<> Many of the passages from sacred texts in all three religious traditions that are misused in contemporary situations to support violence and war are taken out of context, interpreted in historically inaccurate ways, or can be better translated. Finally, all of these passages need to be understood within (and constrained by) the primary spiritual aims of the individual faith.

<> There are also a great many teachings and ethical imperatives within Jewish, Christian, and Muslim scriptures that promote peace and present the means to achieve it. These include mandates to strive for political, social, and economic justice; tolerant intercommunal coexistence; and nonviolent conflict resolution.

While the passages from the Qur’an seeking to portray Islam as a violent religion are well-known, the report goes a long way towards promoting an alternative, more balanced discourse by quoting those that appear to justify violence amongst Christianity and Judaism.

For example, in the Jewish tradition, it says, “Religiously driven proponents of Israel’s military campaign sometimes point to the verse, “The Lord will be at war with Amalek throughout the ages of Israel’s military campain sometimes,” (Exodus 17:15b), interpreting it to mean that there is a state of permanent war mandated by God against those who are defined as the descendents of Amalek, in this case the Palestinians.”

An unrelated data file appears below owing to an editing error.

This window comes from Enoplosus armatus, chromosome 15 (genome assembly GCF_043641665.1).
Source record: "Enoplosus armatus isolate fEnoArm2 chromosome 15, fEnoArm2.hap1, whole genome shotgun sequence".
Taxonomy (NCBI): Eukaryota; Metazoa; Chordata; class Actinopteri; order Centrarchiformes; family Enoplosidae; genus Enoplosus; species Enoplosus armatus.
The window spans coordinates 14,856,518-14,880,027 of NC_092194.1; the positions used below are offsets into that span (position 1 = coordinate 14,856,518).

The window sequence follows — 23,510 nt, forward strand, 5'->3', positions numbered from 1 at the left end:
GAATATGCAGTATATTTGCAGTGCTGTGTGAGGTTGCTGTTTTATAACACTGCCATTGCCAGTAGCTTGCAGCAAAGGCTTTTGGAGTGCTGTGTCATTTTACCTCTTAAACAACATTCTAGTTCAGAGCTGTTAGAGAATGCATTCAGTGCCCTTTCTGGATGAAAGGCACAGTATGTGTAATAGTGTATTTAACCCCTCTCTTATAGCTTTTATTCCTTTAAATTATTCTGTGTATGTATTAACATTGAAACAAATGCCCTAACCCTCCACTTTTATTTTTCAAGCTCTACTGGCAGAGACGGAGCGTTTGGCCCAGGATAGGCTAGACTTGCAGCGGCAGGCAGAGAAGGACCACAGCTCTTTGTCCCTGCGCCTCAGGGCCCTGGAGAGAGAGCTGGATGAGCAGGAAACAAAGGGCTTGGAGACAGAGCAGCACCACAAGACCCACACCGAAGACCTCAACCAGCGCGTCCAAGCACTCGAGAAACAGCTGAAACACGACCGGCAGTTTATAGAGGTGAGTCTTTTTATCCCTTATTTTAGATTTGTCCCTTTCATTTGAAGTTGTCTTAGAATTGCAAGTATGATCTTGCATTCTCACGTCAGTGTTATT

In the Christian tradition, references to “crusade” can be traced back to “a holy warrior God who executes violent judgment on all unrighteousness.”

Says the report, “For crusade theology, the Revelation to John has the most contemporary resonance. “Zionist Christians” sometimes use its opaque narrative—which speaks of God overthrowing corrupt and oppressive worldly rulers and granting land promised to his chosen people—to defend Israel’s use of violence as the fulfillment of biblical prophecy regarding the second coming of Christ.”

It also cites the statement by St. Paul in the Book of Romans: “For [the ruler] does not bear the sword in vain! [The ruler] is the servant of God to execute his wrath on the evildoer” (Romans 13:4b).”

The report points out the three delegations also “found a wealth of material in their sacred texts comprising a coherent ethic and method for Just Peacemaking that can not only strengthen the means to address conflict nonviolently but that can address some of the root causes that lead to violent conflict.”

It says, “Recognizing the need for a peacemaking program to go beyond the immediate prevention or resolution of violent conflict, and recognizing the need to create sustain-able peace in a manner that is itself just, the three delegations embraced the term “Just Peacemaking” to define their program.

“In so doing, participants built on an understanding of “Just Peace” that emerged in the mid-1980s and was developed into a list of ten Just Peacemaking practice norms by a volunteer, interdenominational Christian group that worked together for five years to develop this alternative approach.”

As the world prepares to commemorate 29 November as the UN-mandated International Day of Solidarity with the Palestinian People, this report clearly provides a more evenhanded context from which to view the ongoing religious and geopolitical conflict in the Middle East. Click here: http://www.usip.org/pubs/specialreports/sr214.pdf